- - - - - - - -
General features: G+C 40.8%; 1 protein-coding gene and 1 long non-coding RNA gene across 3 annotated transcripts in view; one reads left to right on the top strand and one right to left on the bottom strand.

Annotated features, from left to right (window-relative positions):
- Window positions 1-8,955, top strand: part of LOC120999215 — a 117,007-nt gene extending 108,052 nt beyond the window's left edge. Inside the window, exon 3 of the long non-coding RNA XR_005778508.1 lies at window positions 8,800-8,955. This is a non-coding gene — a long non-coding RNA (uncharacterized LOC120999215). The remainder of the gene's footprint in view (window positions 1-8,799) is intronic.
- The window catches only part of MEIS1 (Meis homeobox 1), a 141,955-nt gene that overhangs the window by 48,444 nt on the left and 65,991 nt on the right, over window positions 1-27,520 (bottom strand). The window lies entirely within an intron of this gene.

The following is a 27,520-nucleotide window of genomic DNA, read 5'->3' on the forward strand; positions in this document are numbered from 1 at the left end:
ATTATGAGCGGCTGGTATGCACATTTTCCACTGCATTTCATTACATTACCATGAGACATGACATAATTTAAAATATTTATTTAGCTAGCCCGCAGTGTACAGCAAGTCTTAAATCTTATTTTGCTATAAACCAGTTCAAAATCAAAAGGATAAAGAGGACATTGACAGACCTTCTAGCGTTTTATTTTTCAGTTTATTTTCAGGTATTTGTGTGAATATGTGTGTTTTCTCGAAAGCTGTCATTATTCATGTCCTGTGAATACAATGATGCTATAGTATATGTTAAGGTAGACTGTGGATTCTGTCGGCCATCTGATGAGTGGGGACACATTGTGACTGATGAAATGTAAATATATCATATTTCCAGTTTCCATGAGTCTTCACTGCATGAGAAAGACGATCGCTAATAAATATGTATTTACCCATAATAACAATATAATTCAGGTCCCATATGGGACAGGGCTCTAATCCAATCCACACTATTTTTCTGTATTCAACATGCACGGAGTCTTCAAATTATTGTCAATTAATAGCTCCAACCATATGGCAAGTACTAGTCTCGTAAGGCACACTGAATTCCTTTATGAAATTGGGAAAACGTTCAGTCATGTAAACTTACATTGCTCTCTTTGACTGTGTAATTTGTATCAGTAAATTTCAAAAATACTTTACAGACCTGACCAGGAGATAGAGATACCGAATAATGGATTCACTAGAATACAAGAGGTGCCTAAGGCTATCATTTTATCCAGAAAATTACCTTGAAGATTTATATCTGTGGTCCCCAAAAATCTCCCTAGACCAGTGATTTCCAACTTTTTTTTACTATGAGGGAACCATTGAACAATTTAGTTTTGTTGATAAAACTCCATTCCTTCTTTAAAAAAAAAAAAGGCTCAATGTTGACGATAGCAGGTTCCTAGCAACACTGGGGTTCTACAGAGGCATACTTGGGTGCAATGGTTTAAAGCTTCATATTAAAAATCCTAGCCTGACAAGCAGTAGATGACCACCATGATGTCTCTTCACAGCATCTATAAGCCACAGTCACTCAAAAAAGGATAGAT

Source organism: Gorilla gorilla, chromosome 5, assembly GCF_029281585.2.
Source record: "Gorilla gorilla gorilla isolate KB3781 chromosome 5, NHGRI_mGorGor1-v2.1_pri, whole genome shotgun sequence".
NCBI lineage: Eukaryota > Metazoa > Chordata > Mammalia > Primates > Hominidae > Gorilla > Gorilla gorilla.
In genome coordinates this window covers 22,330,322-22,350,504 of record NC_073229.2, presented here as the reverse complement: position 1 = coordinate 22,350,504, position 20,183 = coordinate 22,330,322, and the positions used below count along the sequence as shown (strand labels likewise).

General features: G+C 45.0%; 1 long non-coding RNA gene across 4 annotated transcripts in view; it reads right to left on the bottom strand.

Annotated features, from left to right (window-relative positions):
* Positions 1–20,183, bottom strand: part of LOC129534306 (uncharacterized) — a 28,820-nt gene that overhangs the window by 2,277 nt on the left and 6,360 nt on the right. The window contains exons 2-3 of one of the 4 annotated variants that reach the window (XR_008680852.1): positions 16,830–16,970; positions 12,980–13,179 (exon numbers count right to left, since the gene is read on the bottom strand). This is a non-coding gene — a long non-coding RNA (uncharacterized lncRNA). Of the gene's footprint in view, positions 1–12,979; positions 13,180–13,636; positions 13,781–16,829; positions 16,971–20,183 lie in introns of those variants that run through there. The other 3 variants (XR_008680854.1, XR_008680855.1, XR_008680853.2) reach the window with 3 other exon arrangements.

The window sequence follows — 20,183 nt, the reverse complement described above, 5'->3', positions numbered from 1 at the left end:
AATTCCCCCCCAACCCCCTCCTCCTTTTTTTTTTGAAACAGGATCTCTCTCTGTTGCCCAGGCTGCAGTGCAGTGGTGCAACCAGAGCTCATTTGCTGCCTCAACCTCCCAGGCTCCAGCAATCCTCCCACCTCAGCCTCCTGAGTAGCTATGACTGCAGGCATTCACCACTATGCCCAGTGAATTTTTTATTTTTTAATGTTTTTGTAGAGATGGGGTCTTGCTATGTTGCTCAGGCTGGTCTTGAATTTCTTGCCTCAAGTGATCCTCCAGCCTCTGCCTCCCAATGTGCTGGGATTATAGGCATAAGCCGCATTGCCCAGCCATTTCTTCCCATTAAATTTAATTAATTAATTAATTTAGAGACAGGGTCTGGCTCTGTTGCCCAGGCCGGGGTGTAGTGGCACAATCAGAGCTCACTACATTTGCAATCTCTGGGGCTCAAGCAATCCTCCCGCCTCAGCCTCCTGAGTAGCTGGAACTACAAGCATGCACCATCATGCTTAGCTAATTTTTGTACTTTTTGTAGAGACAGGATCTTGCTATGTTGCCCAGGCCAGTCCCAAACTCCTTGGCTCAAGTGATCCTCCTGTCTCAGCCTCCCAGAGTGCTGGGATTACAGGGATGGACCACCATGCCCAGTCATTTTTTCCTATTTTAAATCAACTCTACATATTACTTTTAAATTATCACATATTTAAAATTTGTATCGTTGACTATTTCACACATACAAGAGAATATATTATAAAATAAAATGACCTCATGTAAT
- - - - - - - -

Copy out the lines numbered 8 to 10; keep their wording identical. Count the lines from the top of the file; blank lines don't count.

Source record: "Gorilla gorilla gorilla isolate KB3781 chromosome 5, NHGRI_mGorGor1-v2.1_pri, whole genome shotgun sequence".
NCBI lineage: Eukaryota > Metazoa > Chordata > Mammalia > Primates > Hominidae > Gorilla > Gorilla gorilla.
In genome coordinates this window covers 22,330,322-22,350,504 of record NC_073229.2, presented here as the reverse complement: position 1 = coordinate 22,350,504, position 20,183 = coordinate 22,330,322, and the positions used below count along the sequence as shown (strand labels likewise).